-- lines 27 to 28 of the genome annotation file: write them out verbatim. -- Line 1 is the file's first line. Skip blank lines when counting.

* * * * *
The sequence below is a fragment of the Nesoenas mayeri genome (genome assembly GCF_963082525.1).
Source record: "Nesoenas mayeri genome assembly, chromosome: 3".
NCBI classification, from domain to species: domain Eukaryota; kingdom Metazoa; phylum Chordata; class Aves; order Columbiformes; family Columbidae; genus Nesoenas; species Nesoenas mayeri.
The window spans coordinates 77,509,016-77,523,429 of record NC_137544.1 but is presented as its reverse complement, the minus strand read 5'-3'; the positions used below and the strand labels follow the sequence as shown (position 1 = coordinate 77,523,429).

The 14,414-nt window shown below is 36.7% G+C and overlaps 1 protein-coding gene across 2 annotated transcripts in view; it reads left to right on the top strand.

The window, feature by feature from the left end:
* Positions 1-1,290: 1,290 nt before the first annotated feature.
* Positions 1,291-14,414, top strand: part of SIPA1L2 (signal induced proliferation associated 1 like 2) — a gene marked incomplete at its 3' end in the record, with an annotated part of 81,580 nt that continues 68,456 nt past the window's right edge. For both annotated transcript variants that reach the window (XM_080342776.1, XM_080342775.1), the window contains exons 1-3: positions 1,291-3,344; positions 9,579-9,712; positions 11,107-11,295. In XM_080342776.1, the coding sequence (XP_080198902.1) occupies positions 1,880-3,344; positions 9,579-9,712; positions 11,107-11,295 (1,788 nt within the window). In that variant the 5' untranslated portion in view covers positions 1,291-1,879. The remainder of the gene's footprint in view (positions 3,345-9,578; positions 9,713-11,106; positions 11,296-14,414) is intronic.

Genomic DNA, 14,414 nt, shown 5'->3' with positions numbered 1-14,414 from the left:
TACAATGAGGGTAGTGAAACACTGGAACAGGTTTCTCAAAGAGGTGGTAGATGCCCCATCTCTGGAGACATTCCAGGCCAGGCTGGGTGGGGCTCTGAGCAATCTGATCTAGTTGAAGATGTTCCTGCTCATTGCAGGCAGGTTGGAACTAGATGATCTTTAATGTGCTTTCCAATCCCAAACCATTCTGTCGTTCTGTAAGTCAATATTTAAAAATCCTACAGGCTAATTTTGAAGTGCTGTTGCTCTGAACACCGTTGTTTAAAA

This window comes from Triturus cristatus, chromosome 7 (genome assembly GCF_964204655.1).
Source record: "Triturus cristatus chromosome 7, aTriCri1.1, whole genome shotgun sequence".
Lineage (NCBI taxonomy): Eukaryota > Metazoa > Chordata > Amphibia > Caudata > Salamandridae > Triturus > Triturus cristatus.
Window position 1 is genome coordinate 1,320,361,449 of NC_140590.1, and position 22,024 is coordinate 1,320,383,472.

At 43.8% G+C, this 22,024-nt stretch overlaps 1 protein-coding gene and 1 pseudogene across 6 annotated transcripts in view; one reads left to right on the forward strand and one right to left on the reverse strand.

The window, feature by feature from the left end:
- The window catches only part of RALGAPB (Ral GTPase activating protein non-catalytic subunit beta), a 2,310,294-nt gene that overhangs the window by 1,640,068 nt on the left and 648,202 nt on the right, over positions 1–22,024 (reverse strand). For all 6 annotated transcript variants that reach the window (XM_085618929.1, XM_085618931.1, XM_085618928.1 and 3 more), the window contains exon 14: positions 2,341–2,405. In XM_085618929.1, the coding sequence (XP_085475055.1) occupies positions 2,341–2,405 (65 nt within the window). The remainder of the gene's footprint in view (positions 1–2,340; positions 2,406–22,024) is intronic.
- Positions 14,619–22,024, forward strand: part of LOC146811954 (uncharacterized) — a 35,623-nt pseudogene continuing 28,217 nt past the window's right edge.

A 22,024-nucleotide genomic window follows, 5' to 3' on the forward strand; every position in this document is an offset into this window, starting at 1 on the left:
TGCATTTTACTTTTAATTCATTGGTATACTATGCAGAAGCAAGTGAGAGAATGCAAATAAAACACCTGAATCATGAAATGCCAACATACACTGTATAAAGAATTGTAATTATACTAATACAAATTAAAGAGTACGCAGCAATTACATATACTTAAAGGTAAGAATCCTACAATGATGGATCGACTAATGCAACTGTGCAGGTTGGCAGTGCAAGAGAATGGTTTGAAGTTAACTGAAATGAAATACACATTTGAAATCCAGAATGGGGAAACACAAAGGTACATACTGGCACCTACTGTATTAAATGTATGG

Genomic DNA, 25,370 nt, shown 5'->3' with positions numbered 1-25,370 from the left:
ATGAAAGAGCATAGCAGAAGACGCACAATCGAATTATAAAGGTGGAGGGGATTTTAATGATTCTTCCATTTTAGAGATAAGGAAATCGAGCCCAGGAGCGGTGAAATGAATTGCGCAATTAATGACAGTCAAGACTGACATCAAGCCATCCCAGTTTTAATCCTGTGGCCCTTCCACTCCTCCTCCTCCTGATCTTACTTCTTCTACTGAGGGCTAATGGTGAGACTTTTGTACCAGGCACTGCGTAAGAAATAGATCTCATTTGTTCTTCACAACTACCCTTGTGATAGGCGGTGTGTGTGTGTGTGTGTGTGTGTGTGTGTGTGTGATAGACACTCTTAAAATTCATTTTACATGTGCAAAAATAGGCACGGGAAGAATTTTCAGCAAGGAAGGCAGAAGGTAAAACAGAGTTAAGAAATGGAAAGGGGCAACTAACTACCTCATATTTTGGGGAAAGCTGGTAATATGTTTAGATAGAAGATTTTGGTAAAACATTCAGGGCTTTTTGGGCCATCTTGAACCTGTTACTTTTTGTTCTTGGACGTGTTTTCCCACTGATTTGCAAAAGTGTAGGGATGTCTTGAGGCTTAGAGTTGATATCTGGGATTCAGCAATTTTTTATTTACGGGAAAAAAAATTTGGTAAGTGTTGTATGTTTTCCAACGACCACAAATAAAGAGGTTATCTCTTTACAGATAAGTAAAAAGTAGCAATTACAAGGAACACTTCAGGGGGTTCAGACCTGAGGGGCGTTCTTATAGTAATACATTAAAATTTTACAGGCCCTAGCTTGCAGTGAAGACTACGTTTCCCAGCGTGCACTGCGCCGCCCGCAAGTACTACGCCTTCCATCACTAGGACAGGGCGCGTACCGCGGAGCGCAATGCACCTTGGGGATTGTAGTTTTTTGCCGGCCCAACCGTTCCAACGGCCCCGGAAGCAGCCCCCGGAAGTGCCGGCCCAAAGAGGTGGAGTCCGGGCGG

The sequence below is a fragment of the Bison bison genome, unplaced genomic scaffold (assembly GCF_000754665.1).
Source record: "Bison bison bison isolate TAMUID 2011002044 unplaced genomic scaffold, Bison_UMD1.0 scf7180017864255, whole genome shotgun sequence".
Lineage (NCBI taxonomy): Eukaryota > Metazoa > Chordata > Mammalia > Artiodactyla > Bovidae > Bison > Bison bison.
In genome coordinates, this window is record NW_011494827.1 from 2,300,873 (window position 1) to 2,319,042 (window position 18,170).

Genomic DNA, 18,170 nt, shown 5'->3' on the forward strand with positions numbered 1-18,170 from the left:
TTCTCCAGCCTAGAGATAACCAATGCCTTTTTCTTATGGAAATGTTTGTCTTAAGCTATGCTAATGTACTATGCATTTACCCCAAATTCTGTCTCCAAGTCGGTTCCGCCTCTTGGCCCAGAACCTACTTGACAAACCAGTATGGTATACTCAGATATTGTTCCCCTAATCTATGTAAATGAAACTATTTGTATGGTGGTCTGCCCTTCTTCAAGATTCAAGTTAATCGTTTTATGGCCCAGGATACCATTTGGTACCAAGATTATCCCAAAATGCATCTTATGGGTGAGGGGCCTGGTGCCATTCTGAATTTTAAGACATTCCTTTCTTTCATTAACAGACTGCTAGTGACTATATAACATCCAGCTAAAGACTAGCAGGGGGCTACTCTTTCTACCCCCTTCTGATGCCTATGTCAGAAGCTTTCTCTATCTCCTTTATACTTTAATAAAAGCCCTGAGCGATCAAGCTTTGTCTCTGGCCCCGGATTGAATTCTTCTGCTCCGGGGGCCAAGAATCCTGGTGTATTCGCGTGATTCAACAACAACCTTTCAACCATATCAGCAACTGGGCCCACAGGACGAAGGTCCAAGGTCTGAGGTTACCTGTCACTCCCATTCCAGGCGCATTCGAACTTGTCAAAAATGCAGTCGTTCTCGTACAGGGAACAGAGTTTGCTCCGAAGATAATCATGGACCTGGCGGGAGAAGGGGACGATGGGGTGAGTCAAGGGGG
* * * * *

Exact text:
Genomic DNA, 18,170 nt, shown 5'->3' on the forward strand with positions numbered 1-18,170 from the left:
TTCTCCAGCCTAGAGATAACCAATGCCTTTTTCTTATGGAAATGTTTGTCTTAAGCTATGCTAATGTACTATGCATTTACCCCAAATTCTGTCTCCAAGTCGGTTCCGCCTCTTGGCCCAGAACCTACTTGACAAACCAGTATGGTATACTCAGATATTGTTCCCCTAATCTATGTAAATGAAACTATTTGTATGGTGGTCTGCCCTTCTTCAAGATTCAAGTTAATCGTTTTATGGCCCAGGATACCATTTGGTACCAAGATTATCCCAAAATGCATCTTATGGGTGAGGGGCCTGGTGCCATTCTGAATTTTAAGACATTCCTTTCTTTCATTAACAGACTGCTAGTGACTATATAACATCCAGCTAAAGACTAGCAGGGGGCTACTCTTTCTACCCCCTTCTGATGCCTATGTCAGAAGCTTTCTCTATCTCCTTTATACTTTAATAAAAGCCCTGAGCGATCAAGCTTTGTCTCTGGCCCCGGATTGAATTCTTCTGCTCCGGGGGCCAAGAATCCTGGTGTATTCGCGTGATTCAACAACAACCTTTCAACCATATCAGCAACTGGGCCCACAGGACGAAGGTCCAAGGTCTGAGGTTACCTGTCACTCCCATTCCAGGCGCATTCGAACTTGTCAAAAATGCAGTCGTTCTCGTACAGGGAACAGAGTTTGCTCCGAAGATAATCATGGACCTGGCGGGAGAAGGGGACGATGGGGTGAGTCAAGGGGG